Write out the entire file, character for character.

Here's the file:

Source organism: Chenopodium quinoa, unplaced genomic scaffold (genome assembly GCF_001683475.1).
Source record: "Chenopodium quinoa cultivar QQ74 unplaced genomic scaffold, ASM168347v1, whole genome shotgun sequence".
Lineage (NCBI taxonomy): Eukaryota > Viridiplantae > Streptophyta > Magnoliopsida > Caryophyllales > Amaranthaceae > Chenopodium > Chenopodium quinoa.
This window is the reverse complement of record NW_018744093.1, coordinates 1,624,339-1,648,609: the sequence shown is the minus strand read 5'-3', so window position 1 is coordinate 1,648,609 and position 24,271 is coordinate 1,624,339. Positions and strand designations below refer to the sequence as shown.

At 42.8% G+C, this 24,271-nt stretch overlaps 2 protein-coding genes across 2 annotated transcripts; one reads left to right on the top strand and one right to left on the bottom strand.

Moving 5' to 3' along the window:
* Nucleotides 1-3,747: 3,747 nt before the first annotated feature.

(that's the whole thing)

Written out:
Source organism: Chenopodium quinoa, unplaced genomic scaffold (genome assembly GCF_001683475.1).
Source record: "Chenopodium quinoa cultivar QQ74 unplaced genomic scaffold, ASM168347v1, whole genome shotgun sequence".
Lineage (NCBI taxonomy): Eukaryota > Viridiplantae > Streptophyta > Magnoliopsida > Caryophyllales > Amaranthaceae > Chenopodium > Chenopodium quinoa.
This window is the reverse complement of record NW_018744093.1, coordinates 1,624,339-1,648,609: the sequence shown is the minus strand read 5'-3', so window position 1 is coordinate 1,648,609 and position 24,271 is coordinate 1,624,339. Positions and strand designations below refer to the sequence as shown.

At 42.8% G+C, this 24,271-nt stretch overlaps 2 protein-coding genes across 2 annotated transcripts; one reads left to right on the top strand and one right to left on the bottom strand.

Moving 5' to 3' along the window:
* Nucleotides 1-3,747: 3,747 nt before the first annotated feature.